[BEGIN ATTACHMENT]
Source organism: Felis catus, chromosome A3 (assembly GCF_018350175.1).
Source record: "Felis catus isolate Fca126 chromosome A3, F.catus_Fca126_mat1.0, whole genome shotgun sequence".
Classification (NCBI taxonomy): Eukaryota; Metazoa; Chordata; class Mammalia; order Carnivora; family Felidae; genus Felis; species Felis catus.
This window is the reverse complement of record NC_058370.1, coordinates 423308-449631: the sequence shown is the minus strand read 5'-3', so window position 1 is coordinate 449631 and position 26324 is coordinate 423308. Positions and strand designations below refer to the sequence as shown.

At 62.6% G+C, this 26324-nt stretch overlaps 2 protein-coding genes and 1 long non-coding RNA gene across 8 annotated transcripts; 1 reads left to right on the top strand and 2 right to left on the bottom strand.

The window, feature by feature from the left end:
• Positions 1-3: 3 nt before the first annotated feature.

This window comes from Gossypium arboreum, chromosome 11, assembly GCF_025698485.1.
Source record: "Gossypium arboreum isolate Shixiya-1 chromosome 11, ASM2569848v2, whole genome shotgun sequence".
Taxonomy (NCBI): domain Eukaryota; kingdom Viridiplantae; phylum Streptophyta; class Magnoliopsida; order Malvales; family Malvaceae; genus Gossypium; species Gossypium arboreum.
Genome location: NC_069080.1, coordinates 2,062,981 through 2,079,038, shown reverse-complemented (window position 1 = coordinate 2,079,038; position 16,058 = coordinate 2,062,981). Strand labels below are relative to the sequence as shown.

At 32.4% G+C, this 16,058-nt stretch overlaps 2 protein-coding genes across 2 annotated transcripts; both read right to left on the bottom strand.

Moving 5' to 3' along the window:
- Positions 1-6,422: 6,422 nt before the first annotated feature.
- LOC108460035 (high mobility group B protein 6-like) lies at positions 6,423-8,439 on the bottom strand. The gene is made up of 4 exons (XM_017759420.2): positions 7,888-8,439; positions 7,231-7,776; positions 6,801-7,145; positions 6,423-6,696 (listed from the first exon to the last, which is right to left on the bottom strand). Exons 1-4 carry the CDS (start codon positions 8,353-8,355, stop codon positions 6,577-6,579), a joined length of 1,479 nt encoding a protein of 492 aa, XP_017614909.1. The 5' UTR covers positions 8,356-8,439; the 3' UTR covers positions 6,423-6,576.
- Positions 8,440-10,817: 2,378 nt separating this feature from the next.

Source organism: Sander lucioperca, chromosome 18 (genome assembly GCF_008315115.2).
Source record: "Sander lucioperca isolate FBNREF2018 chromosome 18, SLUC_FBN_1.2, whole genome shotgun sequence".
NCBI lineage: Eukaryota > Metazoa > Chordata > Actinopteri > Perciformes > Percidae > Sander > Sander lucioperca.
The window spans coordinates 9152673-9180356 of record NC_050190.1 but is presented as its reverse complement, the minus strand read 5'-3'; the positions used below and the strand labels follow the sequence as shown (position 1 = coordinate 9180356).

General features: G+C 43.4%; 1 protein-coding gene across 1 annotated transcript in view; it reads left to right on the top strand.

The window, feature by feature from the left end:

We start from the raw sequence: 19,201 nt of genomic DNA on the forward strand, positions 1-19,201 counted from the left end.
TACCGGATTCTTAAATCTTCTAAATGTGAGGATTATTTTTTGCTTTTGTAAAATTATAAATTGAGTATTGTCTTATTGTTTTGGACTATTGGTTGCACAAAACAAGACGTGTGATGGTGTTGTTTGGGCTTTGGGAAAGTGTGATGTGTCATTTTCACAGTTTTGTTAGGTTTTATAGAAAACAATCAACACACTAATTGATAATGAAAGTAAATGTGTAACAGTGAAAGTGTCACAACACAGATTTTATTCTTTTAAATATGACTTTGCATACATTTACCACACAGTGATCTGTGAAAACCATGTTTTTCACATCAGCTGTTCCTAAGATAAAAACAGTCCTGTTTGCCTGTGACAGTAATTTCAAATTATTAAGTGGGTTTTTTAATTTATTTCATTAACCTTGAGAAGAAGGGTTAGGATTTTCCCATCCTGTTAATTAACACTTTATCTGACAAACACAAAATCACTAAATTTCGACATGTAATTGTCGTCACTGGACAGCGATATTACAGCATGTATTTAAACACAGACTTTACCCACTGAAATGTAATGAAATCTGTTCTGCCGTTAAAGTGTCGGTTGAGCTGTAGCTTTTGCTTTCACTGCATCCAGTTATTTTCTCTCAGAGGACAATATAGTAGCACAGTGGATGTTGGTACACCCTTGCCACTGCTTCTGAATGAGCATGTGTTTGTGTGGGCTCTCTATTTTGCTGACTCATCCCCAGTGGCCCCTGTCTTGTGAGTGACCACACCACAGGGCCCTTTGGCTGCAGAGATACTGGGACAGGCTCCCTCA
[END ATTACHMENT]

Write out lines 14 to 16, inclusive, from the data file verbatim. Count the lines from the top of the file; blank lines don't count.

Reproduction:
- Positions 1-6,422: 6,422 nt before the first annotated feature.
- LOC108460035 (high mobility group B protein 6-like) lies at positions 6,423-8,439 on the bottom strand. The gene is made up of 4 exons (XM_017759420.2): positions 7,888-8,439; positions 7,231-7,776; positions 6,801-7,145; positions 6,423-6,696 (listed from the first exon to the last, which is right to left on the bottom strand). Exons 1-4 carry the CDS (start codon positions 8,353-8,355, stop codon positions 6,577-6,579), a joined length of 1,479 nt encoding a protein of 492 aa, XP_017614909.1. The 5' UTR covers positions 8,356-8,439; the 3' UTR covers positions 6,423-6,576.
- Positions 8,440-10,817: 2,378 nt separating this feature from the next.